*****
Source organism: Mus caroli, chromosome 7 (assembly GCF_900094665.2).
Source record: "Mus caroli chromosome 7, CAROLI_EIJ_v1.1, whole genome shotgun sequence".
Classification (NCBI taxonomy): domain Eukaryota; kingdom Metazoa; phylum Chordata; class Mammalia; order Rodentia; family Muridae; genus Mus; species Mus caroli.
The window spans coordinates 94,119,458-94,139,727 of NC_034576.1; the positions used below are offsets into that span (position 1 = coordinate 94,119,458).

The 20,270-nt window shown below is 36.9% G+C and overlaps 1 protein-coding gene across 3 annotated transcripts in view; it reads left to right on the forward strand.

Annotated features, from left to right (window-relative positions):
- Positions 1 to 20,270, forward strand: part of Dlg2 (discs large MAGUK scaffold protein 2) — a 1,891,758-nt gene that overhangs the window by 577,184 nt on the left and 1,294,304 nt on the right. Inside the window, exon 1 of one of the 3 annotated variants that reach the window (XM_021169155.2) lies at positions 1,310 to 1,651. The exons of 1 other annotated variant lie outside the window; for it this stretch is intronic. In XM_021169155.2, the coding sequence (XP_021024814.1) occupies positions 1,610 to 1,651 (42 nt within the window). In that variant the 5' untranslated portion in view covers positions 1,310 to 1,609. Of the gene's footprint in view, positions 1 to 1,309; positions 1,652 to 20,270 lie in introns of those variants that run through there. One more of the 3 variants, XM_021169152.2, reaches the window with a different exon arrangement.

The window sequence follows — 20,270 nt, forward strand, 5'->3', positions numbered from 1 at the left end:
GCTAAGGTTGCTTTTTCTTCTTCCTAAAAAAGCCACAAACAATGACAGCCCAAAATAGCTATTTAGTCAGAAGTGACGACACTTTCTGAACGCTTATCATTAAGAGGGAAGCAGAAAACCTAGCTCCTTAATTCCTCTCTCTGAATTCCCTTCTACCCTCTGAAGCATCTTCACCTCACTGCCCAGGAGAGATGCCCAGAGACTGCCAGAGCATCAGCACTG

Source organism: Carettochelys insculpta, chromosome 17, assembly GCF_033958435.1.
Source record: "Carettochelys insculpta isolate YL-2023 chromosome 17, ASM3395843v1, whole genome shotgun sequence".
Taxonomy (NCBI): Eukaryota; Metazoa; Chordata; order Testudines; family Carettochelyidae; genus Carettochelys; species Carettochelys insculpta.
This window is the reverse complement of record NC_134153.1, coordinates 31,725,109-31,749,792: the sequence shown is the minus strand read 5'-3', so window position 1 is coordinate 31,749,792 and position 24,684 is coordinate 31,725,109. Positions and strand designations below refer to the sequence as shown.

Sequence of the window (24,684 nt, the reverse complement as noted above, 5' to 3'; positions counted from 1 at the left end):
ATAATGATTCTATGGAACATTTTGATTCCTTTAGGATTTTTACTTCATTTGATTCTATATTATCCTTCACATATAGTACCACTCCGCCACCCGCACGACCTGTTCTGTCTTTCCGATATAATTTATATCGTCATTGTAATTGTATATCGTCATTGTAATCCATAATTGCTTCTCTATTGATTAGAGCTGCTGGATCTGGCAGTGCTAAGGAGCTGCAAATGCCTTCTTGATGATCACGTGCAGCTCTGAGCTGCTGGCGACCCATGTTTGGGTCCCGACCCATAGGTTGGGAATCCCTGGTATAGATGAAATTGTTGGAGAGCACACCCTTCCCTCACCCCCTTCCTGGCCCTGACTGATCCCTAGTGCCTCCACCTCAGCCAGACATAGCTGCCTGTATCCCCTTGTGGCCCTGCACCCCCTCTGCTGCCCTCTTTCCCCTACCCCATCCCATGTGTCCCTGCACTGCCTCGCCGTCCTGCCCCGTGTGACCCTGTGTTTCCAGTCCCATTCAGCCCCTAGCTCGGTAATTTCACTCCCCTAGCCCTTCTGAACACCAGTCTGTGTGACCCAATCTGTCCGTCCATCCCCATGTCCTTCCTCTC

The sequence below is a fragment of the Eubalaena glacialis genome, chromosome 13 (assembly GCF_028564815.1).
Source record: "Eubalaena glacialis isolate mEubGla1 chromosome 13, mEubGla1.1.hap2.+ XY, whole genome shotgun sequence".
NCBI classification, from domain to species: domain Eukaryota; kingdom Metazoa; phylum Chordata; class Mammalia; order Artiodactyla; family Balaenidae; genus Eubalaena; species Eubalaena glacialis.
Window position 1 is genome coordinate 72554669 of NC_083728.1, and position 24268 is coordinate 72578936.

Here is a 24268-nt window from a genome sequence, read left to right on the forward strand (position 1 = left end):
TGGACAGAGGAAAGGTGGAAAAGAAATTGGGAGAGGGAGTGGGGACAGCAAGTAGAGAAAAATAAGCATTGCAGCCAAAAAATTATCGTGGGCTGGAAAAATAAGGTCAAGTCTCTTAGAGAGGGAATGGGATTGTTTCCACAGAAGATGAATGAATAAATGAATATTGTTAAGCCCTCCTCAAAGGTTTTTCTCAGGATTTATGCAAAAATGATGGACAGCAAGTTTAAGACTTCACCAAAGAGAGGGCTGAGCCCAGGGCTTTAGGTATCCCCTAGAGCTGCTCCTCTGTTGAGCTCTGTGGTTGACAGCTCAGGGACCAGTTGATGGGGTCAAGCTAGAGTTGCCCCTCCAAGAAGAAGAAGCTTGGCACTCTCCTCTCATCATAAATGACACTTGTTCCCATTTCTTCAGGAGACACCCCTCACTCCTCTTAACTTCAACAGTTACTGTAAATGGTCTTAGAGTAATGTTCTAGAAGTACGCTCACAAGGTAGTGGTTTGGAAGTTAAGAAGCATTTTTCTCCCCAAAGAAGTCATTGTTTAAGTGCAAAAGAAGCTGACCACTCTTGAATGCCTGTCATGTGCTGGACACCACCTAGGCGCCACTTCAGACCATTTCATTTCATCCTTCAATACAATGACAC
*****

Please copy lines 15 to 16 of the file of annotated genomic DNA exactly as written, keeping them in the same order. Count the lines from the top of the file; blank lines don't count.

ATAATGATTCTATGGAACATTTTGATTCCTTTAGGATTTTTACTTCATTTGATTCTATATTATCCTTCACATATAGTACCACTCCGCCACCCGCACGACCTGTTCTGTCTTTCCGATATAATTTATATCGTCATTGTAATTGTATATCGTCATTGTAATCCATAATTGCTTCTCTATTGATTAGAGCTGCTGGATCTGGCAGTGCTAAGGAGCTGCAAATGCCTTCTTGATGATCACGTGCAGCTCTGAGCTGCTGGCGACCCATGTTTGGGTCCCGACCCATAGGTTGGGAATCCCTGGTATAGATGAAATTGTTGGAGAGCACACCCTTCCCTCACCCCCTTCCTGGCCCTGACTGATCCCTAGTGCCTCCACCTCAGCCAGACATAGCTGCCTGTATCCCCTTGTGGCCCTGCACCCCCTCTGCTGCCCTCTTTCCCCTACCCCATCCCATGTGTCCCTGCACTGCCTCGCCGTCCTGCCCCGTGTGACCCTGTGTTTCCAGTCCCATTCAGCCCCTAGCTCGGTAATTTCACTCCCCTAGCCCTTCTGAACACCAGTCTGTGTGACCCAATCTGTCCGTCCATCCCCATGTCCTTCCTCTC

The sequence below is a fragment of the Eubalaena glacialis genome, chromosome 13 (assembly GCF_028564815.1).